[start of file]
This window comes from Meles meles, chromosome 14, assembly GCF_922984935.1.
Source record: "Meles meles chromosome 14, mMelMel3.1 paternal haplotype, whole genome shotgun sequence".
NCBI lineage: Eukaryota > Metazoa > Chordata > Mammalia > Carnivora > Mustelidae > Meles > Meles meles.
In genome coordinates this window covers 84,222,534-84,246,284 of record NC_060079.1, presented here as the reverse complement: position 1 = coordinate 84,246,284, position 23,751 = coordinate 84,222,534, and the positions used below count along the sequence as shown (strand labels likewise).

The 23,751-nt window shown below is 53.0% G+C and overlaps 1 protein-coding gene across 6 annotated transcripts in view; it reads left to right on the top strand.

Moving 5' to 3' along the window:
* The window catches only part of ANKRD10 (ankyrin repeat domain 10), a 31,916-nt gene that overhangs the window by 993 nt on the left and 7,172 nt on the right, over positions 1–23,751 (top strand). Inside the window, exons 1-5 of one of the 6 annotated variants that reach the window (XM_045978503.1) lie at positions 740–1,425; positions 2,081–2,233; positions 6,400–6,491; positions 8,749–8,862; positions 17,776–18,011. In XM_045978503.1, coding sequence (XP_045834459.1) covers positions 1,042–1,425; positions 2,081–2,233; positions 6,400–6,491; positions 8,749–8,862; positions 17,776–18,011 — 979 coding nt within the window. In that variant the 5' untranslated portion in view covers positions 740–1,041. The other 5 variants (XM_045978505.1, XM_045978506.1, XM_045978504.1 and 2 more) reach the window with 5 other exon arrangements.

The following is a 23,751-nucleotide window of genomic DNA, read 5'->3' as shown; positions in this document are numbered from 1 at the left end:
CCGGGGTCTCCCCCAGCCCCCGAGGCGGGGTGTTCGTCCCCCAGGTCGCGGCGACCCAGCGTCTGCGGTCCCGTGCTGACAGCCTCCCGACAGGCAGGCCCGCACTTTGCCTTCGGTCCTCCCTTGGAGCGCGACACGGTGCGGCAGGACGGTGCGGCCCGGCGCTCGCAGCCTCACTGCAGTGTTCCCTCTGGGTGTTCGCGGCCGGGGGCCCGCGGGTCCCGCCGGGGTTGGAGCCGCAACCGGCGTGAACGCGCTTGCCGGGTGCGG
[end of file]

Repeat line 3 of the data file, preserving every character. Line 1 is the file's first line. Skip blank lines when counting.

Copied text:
NCBI lineage: Eukaryota > Metazoa > Chordata > Mammalia > Carnivora > Mustelidae > Meles > Meles meles.